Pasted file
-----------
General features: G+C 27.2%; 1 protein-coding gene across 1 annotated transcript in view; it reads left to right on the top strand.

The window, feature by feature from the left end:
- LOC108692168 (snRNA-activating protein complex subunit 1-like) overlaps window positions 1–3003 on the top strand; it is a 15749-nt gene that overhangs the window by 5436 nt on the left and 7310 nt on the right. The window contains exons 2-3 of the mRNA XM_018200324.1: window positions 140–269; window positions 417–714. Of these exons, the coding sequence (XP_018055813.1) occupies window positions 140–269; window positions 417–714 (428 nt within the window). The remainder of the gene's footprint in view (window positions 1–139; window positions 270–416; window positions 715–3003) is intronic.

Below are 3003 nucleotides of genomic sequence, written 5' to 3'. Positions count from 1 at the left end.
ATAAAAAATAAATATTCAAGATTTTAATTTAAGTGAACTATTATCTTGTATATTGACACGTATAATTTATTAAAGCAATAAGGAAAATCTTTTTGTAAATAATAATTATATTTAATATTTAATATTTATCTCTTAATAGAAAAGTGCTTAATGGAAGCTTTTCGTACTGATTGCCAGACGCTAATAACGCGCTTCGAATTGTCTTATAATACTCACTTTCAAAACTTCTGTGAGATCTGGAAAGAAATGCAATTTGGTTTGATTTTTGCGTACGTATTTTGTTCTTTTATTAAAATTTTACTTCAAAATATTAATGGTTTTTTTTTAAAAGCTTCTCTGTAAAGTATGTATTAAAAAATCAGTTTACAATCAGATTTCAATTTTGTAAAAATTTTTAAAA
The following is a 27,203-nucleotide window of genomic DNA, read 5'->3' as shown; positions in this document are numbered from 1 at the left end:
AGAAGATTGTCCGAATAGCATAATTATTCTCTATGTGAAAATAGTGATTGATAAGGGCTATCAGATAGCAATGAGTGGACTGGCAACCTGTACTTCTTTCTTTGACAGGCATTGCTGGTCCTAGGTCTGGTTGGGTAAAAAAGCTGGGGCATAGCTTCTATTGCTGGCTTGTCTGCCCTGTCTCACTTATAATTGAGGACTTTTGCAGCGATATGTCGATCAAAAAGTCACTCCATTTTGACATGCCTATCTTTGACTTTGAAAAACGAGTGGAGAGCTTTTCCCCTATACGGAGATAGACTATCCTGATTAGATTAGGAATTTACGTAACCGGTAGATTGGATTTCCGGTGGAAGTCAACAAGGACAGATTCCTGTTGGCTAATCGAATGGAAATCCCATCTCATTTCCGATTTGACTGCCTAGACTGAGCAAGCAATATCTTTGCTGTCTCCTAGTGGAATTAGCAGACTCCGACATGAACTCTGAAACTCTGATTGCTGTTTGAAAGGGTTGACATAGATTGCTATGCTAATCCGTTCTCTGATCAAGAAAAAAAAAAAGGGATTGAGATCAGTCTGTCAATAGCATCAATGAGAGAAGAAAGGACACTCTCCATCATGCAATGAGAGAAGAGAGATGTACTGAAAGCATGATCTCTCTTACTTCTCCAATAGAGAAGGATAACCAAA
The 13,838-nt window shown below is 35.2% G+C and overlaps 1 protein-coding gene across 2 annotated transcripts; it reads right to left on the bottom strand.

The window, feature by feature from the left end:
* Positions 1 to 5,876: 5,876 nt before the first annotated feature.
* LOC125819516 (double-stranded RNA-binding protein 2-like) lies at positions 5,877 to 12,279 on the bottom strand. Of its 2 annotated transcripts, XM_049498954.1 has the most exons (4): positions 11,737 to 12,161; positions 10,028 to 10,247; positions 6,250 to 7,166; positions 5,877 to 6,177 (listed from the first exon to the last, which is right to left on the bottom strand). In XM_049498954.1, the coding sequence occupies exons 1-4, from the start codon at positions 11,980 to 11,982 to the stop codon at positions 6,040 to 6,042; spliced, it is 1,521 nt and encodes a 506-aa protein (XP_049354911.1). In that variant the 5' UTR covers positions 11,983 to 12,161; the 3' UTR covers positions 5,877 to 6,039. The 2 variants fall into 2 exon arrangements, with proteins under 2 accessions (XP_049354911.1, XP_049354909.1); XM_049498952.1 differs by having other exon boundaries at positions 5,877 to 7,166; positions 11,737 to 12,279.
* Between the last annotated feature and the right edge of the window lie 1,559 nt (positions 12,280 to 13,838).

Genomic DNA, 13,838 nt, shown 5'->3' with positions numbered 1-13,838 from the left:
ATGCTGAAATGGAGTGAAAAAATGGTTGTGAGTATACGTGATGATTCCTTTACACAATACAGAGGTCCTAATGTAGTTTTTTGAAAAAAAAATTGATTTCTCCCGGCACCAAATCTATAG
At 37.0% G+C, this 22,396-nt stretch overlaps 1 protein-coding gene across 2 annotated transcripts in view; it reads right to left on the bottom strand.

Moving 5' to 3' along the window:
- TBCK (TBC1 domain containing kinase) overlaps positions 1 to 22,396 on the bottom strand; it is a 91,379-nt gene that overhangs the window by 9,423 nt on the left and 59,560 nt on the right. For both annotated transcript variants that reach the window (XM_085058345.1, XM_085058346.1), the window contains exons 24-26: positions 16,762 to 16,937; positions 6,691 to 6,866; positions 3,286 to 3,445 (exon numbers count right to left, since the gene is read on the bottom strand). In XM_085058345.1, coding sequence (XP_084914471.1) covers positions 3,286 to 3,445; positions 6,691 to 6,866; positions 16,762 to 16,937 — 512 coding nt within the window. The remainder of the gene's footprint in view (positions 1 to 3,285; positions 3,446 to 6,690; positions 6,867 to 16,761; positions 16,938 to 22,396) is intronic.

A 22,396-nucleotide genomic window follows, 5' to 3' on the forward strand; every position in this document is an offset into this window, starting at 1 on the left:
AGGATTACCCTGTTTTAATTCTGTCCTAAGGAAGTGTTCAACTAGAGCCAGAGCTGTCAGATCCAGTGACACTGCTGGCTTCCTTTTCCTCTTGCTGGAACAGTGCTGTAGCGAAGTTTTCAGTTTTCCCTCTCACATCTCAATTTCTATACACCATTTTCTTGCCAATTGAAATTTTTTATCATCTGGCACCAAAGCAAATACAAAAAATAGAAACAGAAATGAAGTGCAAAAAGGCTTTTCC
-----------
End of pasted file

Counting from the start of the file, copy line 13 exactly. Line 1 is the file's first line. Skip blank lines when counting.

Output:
Genomic DNA, 13,838 nt, shown 5'->3' with positions numbered 1-13,838 from the left: